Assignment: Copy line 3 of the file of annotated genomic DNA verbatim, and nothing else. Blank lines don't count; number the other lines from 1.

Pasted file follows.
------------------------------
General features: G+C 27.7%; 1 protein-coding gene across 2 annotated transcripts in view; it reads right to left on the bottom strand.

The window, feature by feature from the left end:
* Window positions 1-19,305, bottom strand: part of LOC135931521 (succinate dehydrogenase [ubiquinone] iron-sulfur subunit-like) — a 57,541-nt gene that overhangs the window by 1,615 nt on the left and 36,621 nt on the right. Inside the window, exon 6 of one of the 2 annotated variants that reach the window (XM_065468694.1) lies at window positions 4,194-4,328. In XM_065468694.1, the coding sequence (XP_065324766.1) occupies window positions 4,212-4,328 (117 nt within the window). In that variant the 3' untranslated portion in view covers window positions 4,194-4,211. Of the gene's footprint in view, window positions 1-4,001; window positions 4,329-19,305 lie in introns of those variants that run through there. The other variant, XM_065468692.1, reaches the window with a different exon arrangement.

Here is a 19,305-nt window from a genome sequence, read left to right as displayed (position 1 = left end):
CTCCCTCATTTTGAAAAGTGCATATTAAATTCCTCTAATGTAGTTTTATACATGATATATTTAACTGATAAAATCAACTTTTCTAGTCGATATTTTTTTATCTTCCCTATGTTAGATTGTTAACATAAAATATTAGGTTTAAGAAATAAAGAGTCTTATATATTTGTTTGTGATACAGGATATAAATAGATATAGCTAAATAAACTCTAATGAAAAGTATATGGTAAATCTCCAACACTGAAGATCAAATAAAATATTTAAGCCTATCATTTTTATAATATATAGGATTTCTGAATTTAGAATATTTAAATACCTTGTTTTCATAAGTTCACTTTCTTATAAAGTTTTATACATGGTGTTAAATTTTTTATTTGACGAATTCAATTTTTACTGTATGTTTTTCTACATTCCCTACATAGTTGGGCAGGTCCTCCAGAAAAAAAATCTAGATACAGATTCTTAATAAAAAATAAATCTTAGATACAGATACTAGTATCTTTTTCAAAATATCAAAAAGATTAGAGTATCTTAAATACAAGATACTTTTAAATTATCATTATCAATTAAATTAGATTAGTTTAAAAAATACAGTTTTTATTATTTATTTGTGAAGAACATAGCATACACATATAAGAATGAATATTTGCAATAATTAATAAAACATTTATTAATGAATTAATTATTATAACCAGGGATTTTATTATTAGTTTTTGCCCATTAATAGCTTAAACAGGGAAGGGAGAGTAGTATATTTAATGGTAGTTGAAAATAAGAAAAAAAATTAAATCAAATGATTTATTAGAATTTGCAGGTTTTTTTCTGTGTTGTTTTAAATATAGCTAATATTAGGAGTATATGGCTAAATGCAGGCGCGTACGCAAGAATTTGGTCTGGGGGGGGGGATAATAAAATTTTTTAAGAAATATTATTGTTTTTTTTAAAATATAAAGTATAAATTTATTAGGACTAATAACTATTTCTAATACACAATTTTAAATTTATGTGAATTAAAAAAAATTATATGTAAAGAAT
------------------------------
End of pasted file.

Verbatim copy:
* Window positions 1-19,305, bottom strand: part of LOC135931521 (succinate dehydrogenase [ubiquinone] iron-sulfur subunit-like) — a 57,541-nt gene that overhangs the window by 1,615 nt on the left and 36,621 nt on the right. Inside the window, exon 6 of one of the 2 annotated variants that reach the window (XM_065468694.1) lies at window positions 4,194-4,328. In XM_065468694.1, the coding sequence (XP_065324766.1) occupies window positions 4,212-4,328 (117 nt within the window). In that variant the 3' untranslated portion in view covers window positions 4,194-4,211. Of the gene's footprint in view, window positions 1-4,001; window positions 4,329-19,305 lie in introns of those variants that run through there. The other variant, XM_065468692.1, reaches the window with a different exon arrangement.